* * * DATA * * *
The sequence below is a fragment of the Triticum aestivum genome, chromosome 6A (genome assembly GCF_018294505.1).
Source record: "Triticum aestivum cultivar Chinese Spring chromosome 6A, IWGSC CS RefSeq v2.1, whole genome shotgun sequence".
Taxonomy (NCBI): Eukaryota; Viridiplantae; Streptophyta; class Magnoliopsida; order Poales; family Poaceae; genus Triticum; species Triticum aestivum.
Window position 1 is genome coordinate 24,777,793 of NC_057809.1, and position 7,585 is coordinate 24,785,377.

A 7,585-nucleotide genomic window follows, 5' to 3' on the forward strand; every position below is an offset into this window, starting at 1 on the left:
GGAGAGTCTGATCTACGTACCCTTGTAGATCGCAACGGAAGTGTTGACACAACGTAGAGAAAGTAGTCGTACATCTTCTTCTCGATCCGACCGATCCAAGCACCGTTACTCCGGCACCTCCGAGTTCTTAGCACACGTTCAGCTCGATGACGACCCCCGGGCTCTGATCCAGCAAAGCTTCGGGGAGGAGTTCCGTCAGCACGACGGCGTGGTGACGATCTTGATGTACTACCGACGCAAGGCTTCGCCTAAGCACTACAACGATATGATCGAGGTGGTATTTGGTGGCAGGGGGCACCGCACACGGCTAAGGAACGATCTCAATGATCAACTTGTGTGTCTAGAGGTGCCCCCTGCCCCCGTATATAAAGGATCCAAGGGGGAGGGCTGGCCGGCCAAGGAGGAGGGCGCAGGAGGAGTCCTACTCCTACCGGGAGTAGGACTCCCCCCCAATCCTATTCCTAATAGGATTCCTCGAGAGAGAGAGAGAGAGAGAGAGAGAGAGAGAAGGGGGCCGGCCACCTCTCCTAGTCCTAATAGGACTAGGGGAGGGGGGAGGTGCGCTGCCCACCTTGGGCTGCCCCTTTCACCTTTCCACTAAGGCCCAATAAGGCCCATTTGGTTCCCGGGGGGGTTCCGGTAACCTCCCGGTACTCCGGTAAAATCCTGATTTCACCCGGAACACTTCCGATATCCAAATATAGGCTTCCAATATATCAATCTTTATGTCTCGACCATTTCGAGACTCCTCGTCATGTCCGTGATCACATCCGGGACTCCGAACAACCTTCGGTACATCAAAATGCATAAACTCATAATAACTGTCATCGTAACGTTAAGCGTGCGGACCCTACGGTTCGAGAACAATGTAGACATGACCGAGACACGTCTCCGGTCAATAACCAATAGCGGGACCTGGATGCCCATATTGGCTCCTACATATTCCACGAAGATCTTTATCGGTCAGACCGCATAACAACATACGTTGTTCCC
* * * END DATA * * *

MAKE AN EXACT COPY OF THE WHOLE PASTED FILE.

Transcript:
The sequence below is a fragment of the Triticum aestivum genome, chromosome 6A (genome assembly GCF_018294505.1).
Source record: "Triticum aestivum cultivar Chinese Spring chromosome 6A, IWGSC CS RefSeq v2.1, whole genome shotgun sequence".
Taxonomy (NCBI): Eukaryota; Viridiplantae; Streptophyta; class Magnoliopsida; order Poales; family Poaceae; genus Triticum; species Triticum aestivum.
Window position 1 is genome coordinate 24,777,793 of NC_057809.1, and position 7,585 is coordinate 24,785,377.

A 7,585-nucleotide genomic window follows, 5' to 3' on the forward strand; every position below is an offset into this window, starting at 1 on the left:
GGAGAGTCTGATCTACGTACCCTTGTAGATCGCAACGGAAGTGTTGACACAACGTAGAGAAAGTAGTCGTACATCTTCTTCTCGATCCGACCGATCCAAGCACCGTTACTCCGGCACCTCCGAGTTCTTAGCACACGTTCAGCTCGATGACGACCCCCGGGCTCTGATCCAGCAAAGCTTCGGGGAGGAGTTCCGTCAGCACGACGGCGTGGTGACGATCTTGATGTACTACCGACGCAAGGCTTCGCCTAAGCACTACAACGATATGATCGAGGTGGTATTTGGTGGCAGGGGGCACCGCACACGGCTAAGGAACGATCTCAATGATCAACTTGTGTGTCTAGAGGTGCCCCCTGCCCCCGTATATAAAGGATCCAAGGGGGAGGGCTGGCCGGCCAAGGAGGAGGGCGCAGGAGGAGTCCTACTCCTACCGGGAGTAGGACTCCCCCCCAATCCTATTCCTAATAGGATTCCTCGAGAGAGAGAGAGAGAGAGAGAGAGAGAGAGAAGGGGGCCGGCCACCTCTCCTAGTCCTAATAGGACTAGGGGAGGGGGGAGGTGCGCTGCCCACCTTGGGCTGCCCCTTTCACCTTTCCACTAAGGCCCAATAAGGCCCATTTGGTTCCCGGGGGGGTTCCGGTAACCTCCCGGTACTCCGGTAAAATCCTGATTTCACCCGGAACACTTCCGATATCCAAATATAGGCTTCCAATATATCAATCTTTATGTCTCGACCATTTCGAGACTCCTCGTCATGTCCGTGATCACATCCGGGACTCCGAACAACCTTCGGTACATCAAAATGCATAAACTCATAATAACTGTCATCGTAACGTTAAGCGTGCGGACCCTACGGTTCGAGAACAATGTAGACATGACCGAGACACGTCTCCGGTCAATAACCAATAGCGGGACCTGGATGCCCATATTGGCTCCTACATATTCCACGAAGATCTTTATCGGTCAGACCGCATAACAACATACGTTGTTCCC